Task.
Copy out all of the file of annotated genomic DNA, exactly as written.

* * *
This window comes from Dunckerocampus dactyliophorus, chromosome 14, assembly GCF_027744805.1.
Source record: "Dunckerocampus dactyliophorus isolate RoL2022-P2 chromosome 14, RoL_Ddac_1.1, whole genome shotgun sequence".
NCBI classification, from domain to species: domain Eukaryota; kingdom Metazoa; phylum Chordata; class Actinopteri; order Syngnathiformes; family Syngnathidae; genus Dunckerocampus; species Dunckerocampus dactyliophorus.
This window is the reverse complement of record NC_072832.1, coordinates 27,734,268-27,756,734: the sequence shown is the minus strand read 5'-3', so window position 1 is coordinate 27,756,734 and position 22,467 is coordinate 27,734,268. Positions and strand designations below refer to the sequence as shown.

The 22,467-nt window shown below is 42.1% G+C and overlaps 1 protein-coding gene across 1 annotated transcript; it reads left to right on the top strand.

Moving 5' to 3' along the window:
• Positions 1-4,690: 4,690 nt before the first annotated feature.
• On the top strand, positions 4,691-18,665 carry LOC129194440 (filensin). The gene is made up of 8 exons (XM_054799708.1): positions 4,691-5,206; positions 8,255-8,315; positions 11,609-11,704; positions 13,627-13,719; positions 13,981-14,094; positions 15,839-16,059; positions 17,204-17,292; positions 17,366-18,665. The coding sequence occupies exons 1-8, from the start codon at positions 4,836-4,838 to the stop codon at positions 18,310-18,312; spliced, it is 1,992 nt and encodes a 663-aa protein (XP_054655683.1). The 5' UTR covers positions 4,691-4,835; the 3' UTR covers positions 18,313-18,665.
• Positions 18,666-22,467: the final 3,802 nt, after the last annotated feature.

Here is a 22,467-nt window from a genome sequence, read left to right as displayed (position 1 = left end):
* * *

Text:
This window comes from Dunckerocampus dactyliophorus, chromosome 14, assembly GCF_027744805.1.
Source record: "Dunckerocampus dactyliophorus isolate RoL2022-P2 chromosome 14, RoL_Ddac_1.1, whole genome shotgun sequence".
NCBI classification, from domain to species: domain Eukaryota; kingdom Metazoa; phylum Chordata; class Actinopteri; order Syngnathiformes; family Syngnathidae; genus Dunckerocampus; species Dunckerocampus dactyliophorus.
This window is the reverse complement of record NC_072832.1, coordinates 27,734,268-27,756,734: the sequence shown is the minus strand read 5'-3', so window position 1 is coordinate 27,756,734 and position 22,467 is coordinate 27,734,268. Positions and strand designations below refer to the sequence as shown.

The 22,467-nt window shown below is 42.1% G+C and overlaps 1 protein-coding gene across 1 annotated transcript; it reads left to right on the top strand.

Moving 5' to 3' along the window:
• Positions 1-4,690: 4,690 nt before the first annotated feature.
• On the top strand, positions 4,691-18,665 carry LOC129194440 (filensin). The gene is made up of 8 exons (XM_054799708.1): positions 4,691-5,206; positions 8,255-8,315; positions 11,609-11,704; positions 13,627-13,719; positions 13,981-14,094; positions 15,839-16,059; positions 17,204-17,292; positions 17,366-18,665. The coding sequence occupies exons 1-8, from the start codon at positions 4,836-4,838 to the stop codon at positions 18,310-18,312; spliced, it is 1,992 nt and encodes a 663-aa protein (XP_054655683.1). The 5' UTR covers positions 4,691-4,835; the 3' UTR covers positions 18,313-18,665.
• Positions 18,666-22,467: the final 3,802 nt, after the last annotated feature.

Here is a 22,467-nt window from a genome sequence, read left to right as displayed (position 1 = left end):